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Any suggestions on a decent bass for a 50 year old begginer?

Discussion in 'Basses [BG]' started by bigrey, May 13, 2010.


  1. bigrey

    bigrey

    May 13, 2010
  2. kjpollo

    kjpollo

    Mar 17, 2008
    CT
    Welcome to the low end of the musical pool! Are you a guitarist making a changeover or are you starting out "cold"?


    Those are very good starter basses and you'll find a lot of people on here who use them extensively.
    Although I dont own any myself, the Squier Classic Vibe and Vintage Modified lines generally get very positive reviews for being a very good value for the price.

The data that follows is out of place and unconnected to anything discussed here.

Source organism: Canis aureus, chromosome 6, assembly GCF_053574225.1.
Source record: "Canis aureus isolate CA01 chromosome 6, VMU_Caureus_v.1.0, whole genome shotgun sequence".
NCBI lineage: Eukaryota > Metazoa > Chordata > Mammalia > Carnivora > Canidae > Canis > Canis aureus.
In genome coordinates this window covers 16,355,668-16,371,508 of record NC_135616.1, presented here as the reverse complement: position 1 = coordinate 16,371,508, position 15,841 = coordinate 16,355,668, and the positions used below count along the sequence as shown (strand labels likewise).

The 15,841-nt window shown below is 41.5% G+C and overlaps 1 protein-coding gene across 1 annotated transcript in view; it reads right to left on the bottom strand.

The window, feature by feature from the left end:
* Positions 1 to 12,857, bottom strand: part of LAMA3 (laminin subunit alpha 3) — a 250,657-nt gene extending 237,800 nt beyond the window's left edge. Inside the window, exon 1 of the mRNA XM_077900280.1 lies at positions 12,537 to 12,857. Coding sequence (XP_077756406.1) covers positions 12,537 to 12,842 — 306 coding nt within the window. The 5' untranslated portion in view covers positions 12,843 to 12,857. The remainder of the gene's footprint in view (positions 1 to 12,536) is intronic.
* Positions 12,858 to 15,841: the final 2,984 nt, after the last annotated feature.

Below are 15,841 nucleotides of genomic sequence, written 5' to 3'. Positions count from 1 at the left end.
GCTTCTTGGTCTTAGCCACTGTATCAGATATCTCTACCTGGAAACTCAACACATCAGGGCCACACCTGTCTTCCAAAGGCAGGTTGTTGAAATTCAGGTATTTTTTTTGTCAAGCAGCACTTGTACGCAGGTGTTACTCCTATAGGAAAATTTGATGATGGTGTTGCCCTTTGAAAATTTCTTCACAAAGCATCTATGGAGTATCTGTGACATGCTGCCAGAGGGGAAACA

SX basses also generally get good reviews but they are only available online from rondomusic.com out of New Hampshire. You're more likely to come across a "dud" SX but the company owner has an excellent reputation for customer service- all the more impressive when you consider that a lot of his basses go for around $130 or less brand-new.

    I'm not at all familair with your amp and I dont know your plans-are you practicing by yourself at home? Because if thats all you're doing for now, you dont need a lot amp-wise. There are quite a few good practice amps out there and you can often find good stuff used either here in the TalkBass classifieds or on Craigslist.
    Actually, you can often find good deals on used basses on here too.
     
  3. Spinal Tapper

    Spinal Tapper

    Nov 15, 2007
    Chicago